If you’re anything like me, you change default credentials because that’s a great idea. If you’re vaguely like me, you may have misplaced these credentials. So, you’ve changed your Supermicro IPMI username and/or password and now you can’t authenticate because you forgot them. Luckily, you have physical access to the server, which means you can reset them to their defaults.
You’ll need to create a bootable USB with FreeDOS on it. Drop the IMPICFG utility onto the USB. Boot to FreeDOS on the USB and use the IPMICFG utility to reset the IPMI credentials back to default.
At a high level, here’s what you’ll do:
- Create a bootable FreeDOS USB.
- Get IPMICFG and drop it onto the USB.
- Boot to FreeDOS.
- Use IPMICFG to reset the username and password.
Create a bootable FreeDOS USB #
There’s a few ways you can make a USB boot to FreeDOS. The often suggested tools are
Etcher. Using Rufus is slightly easier because you can just set the Boot selection menu item to
FreeDOS and away you go. If you’re using Etcher, then you’ll need to
download FreeDOS and write that image to the USB.
I won’t go into more details, but there’s a million and one guides on how to do this - just make sure the USB you’re going to use doesn’t have any data you want on it, because it will get destroyed.
Get IPMICFG and drop it onto the USB #
Download the IPMICFG utility from the
Supermicro download center. You’ll need to set Select OS: to
DOS, Windows, Linux, UEFI, FreeBSD, click Download, click Continue as Guest, and then enter a bunch of details. No need to bleed your personal information, go to
10 Minute Mail to get a random email and paste the email into the Work Email, First Name, Last name, and Company Name fields. Finally, acknowledge the EULA, satisfy the CAPTCHA, and click Submit.
Extract the .zip file you downloaded, and copy the whole directory into the root of your FreeDOS USB. You should have a directory called something like
IPMICFG_1.34.2_build.230224 sitting on your USB.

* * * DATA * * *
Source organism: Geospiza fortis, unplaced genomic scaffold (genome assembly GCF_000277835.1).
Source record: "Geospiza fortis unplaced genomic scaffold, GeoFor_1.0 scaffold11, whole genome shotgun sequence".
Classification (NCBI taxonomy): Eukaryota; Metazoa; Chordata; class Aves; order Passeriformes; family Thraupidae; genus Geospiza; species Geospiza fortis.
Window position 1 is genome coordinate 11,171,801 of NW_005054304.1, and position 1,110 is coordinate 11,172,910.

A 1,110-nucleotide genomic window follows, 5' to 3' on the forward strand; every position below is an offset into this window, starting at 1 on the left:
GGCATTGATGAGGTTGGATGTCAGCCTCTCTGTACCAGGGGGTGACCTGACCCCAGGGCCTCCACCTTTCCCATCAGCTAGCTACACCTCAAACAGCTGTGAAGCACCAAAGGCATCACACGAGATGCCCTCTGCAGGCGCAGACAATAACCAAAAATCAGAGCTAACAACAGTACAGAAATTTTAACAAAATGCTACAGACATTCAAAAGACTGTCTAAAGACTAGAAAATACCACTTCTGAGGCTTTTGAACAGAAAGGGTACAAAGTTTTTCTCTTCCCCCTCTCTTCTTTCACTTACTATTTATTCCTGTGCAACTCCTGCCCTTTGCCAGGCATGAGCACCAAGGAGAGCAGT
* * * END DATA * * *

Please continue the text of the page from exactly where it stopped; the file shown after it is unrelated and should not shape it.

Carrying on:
Safely eject your USB.
Boot to FreeDOS #
Plug the USB into your Supermicro server, and turn it on. When you see the Supermicro splash screen, mash
F11 like you’ve already lost that QTE three times in a row to invoke the Boot Menu.
The boot devices you see might be slightly different to what I get but you want to boot to
UEFI: Built-in EFI Shell.
The screen you want to see looks something like this. The exact details will be different depending on your server, but you should see a bunch of devices.
Use IPMICFG to reset the username and password #
In the list of devices, you need to identify which one is the USB. In my case, it’s
fs1. To open the device, you type the name of the device, including the colon, and press enter. So we type
fs1:, press Enter, and our prompt now shows
fs1:\. We can run
ls to list the directories, and we can see our
Now we want to navigate to the utility, and run it. We can
cd IPMICFG_1.34.2_build.230224 to change directory, and then
cd UEFI to change directory again. Now we can
ls to list what’s in this directory, and we should see
IPMICFG.efi, which is our utility.
We can type
IPMICFG.efi -m which will spit out our IP and MAC just to validate that everything is working correctly. To actually reset the IPMI to defaults, type
IPMICFG.efi -fd 2.
If you’re interested, the IPMICFG_UserGuide.pdf in the download has all the commands for the IPMICFG utility.
If you get an error like
ls/dir: Cannot open current directory - No Mapping it’s likely because you are trying to
cd to the USB - the command is just the device name. In this case, you would only type
fs1: and then press enter.